One of the sweeter productions from the Brits, I cannot help but think From Time to Time, an underrated gem, never did reach its full potential.
The Oldknow family name is facing ruin. This is all thanks to the beauty, Maria (Carice van Houten) who snags the Captain’s attention, and his indulgence of her. Not a proper English woman, Maria’s heritage is one without fortune. As a result some twenty years and two children later, she still fights for acceptance as the wife of Captain Oldknow (Hugh Bonneville).
Gone a great deal of the time, the Captain is often unaware of what goes on in his household. Unable to prevent his wife’s gambling habits, he fiercely protects his young daughter (Eliza Hope Bennett). A determined child, who was born blind. Then there is his sulking son, Sefton (Douglas Booth). The boy is a disappointment to his father and feeds off the misguidance of the family’s conniving butler Caxton (Dominic West). Little do any of them know the influence and distress he is yet to create.
This was one of those films that did not release in a timely manner in the states and subsequently passed in and out of importance. I’d read reviews, and did wish to see it at the time. More recently I happened to spot it at the rental store, and seized the opportunity to finally get a look at it. The end result is simple in that I do not regret renting it but it also disappoints. So many of its quaint vignette plot lines make it hard to really appreciate every nuance or point the story itself is trying to make.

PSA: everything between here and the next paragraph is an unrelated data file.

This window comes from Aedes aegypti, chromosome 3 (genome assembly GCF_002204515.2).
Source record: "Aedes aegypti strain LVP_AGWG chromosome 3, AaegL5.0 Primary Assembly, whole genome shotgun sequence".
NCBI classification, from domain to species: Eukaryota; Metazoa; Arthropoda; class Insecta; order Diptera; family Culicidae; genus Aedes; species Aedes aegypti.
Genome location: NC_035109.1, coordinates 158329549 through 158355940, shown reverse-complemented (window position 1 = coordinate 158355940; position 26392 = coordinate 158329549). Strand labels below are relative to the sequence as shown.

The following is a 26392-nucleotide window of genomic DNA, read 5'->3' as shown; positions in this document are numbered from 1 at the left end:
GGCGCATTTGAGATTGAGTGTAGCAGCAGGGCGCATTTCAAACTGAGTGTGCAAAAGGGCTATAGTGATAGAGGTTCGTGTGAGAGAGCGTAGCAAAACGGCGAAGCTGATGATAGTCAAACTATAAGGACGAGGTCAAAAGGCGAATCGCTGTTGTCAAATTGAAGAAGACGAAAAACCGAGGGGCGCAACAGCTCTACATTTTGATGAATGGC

Nearly all is forgiven by the appearance of a phenomenal cast! Before Downton Abbey, Hugh and Maggie star in this little movie, although they share no scenes together. Other cast members include Pauline Collins and Timothy Spall, and it’s fun to see Booth in something prior to his role as Pip in the latest Great Expectations. British productions are amazing, but it’s fun to watch just to make a game of finding the familiar faces. The costumes are pretty. The prettiest appear in the past story line instead of the present given it took place in a more carefree era that was accustomed to pretty things.
There is a message here that even today, many will relate to. I think at its heart, the story tries to teach us that although it’s painful to say good-bye this day does have to come – for all of us. Though heartbreaking, healing does come. Tolly’s connection to the past teaches him something about the present, and this is a priceless lesson. In addition to the message, From Time to Time is also pretty to look at. The sprawling old family mansion at the center of the story gives the illusion of mystery, and the past paints a pretty picture of what it once was. All warm tones and colorful blossoms. I like the contrast in seasons, an element that shows the differential in time periods.
This may not be an ending we expect of the script, but flaws and all, it leaves us wishing for an epilogue. But then, it wouldn’t have the flair of the Julian Fellowes we have come to know.